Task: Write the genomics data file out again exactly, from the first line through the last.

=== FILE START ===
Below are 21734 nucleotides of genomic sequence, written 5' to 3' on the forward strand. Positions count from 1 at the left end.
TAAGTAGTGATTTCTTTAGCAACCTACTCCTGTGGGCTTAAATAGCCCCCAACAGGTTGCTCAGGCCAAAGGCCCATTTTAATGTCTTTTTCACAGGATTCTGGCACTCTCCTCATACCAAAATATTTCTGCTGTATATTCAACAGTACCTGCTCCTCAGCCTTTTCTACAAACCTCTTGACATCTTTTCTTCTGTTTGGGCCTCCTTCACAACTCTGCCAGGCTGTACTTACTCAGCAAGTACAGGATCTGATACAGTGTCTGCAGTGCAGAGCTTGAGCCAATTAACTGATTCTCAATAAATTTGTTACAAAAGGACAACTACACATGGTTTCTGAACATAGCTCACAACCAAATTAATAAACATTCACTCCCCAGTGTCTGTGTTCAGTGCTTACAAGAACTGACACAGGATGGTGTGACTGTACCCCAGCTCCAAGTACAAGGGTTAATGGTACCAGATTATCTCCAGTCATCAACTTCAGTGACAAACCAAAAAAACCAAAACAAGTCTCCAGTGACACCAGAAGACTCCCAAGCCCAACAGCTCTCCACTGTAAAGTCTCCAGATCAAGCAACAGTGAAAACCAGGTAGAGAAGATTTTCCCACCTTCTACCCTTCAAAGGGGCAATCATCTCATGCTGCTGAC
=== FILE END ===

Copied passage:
Below are 21734 nucleotides of genomic sequence, written 5' to 3' on the forward strand. Positions count from 1 at the left end.
TAAGTAGTGATTTCTTTAGCAACCTACTCCTGTGGGCTTAAATAGCCCCCAACAGGTTGCTCAGGCCAAAGGCCCATTTTAATGTCTTTTTCACAGGATTCTGGCACTCTCCTCATACCAAAATATTTCTGCTGTATATTCAACAGTACCTGCTCCTCAGCCTTTTCTACAAACCTCTTGACATCTTTTCTTCTGTTTGGGCCTCCTTCACAACTCTGCCAGGCTGTACTTACTCAGCAAGTACAGGATCTGATACAGTGTCTGCAGTGCAGAGCTTGAGCCAATTAACTGATTCTCAATAAATTTGTTACAAAAGGACAACTACACATGGTTTCTGAACATAGCTCACAACCAAATTAATAAACATTCACTCCCCAGTGTCTGTGTTCAGTGCTTACAAGAACTGACACAGGATGGTGTGACTGTACCCCAGCTCCAAGTACAAGGGTTAATGGTACCAGATTATCTCCAGTCATCAACTTCAGTGACAAACCAAAAAAACCAAAACAAGTCTCCAGTGACACCAGAAGACTCCCAAGCCCAACAGCTCTCCACTGTAAAGTCTCCAGATCAAGCAACAGTGAAAACCAGGTAGAGAAGATTTTCCCACCTTCTACCCTTCAAAGGGGCAATCATCTCATGCTGCTGAC